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New Health Report Shows Older Kentuckians Staying Out of Hospitals More and Worst on Exercise

Ulrich Derboven /Unsplash

A new national report shows Kentucky’s older adults are doing better at getting primary care that prevents hospitalization, but they’re faring worst in the nation when it comes to exercise. 

The study, “America’s Health Rankings: Senior Report 2021,” looks at social and economic factors, home environment, clinical care and individual behaviors.

United Healthcare Chief Medical Officer Dr. Rhonda Randall is a geriatrician who said Kentuckians face some major challenges, with the state ranking 50th in exercise and nutrition for adults 65 and over.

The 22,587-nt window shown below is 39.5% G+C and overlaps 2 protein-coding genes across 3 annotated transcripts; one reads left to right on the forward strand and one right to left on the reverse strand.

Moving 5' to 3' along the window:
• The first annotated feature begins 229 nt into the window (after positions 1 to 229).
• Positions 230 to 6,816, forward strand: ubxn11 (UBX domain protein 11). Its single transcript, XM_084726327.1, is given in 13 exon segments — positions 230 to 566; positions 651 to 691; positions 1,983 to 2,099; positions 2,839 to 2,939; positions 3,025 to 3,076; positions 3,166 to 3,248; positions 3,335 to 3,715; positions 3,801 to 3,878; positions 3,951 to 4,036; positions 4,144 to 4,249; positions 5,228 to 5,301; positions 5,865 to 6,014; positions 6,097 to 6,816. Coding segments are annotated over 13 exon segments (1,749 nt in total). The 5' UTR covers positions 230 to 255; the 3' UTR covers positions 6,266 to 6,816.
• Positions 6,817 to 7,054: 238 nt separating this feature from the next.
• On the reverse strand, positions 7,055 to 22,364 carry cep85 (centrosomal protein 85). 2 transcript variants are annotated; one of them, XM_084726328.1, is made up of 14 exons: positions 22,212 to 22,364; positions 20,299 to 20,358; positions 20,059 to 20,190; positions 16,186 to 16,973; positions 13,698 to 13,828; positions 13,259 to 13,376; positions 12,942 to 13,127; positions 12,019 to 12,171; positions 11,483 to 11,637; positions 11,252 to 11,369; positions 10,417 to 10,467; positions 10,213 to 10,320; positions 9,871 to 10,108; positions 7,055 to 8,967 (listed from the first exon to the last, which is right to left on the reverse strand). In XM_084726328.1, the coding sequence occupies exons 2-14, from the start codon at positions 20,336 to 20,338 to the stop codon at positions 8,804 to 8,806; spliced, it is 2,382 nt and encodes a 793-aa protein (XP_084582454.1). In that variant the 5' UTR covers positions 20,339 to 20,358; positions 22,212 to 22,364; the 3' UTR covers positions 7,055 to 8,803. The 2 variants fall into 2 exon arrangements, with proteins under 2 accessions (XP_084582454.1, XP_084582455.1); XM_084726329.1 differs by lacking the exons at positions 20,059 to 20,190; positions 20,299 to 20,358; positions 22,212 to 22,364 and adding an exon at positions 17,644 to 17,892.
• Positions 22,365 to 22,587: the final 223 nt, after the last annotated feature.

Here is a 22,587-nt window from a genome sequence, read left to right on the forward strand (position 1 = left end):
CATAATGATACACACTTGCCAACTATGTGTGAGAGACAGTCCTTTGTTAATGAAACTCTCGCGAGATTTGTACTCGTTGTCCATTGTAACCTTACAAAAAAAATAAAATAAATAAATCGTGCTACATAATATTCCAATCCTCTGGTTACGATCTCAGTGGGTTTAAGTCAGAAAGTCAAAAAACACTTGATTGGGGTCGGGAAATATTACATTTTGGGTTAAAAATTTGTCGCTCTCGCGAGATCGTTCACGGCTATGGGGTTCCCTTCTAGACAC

“It’s important for seniors to continue to stay physically active because it’s important for our independent living as we age,” said Randall. “We also see Kentucky challenged with a high poverty rate and a high rate of teeth extractions. Dental care also very important. We know that there are strong correlations between our dental health and our overall health.”

Randall says some positive factors for Kentucky’s senior citizens include a low percentage of excessive drinking and a low prevalence of avoiding health care due to cost. The state ranks 7th in both of those categories.

Some other findings include in the past four years, food insecurity increased ten percent for adults age 60 and over, and in the past two years, depression increased 25 percent in adults 65 and older. 

The study looked at 49 measures of health from 22 public health sources. 

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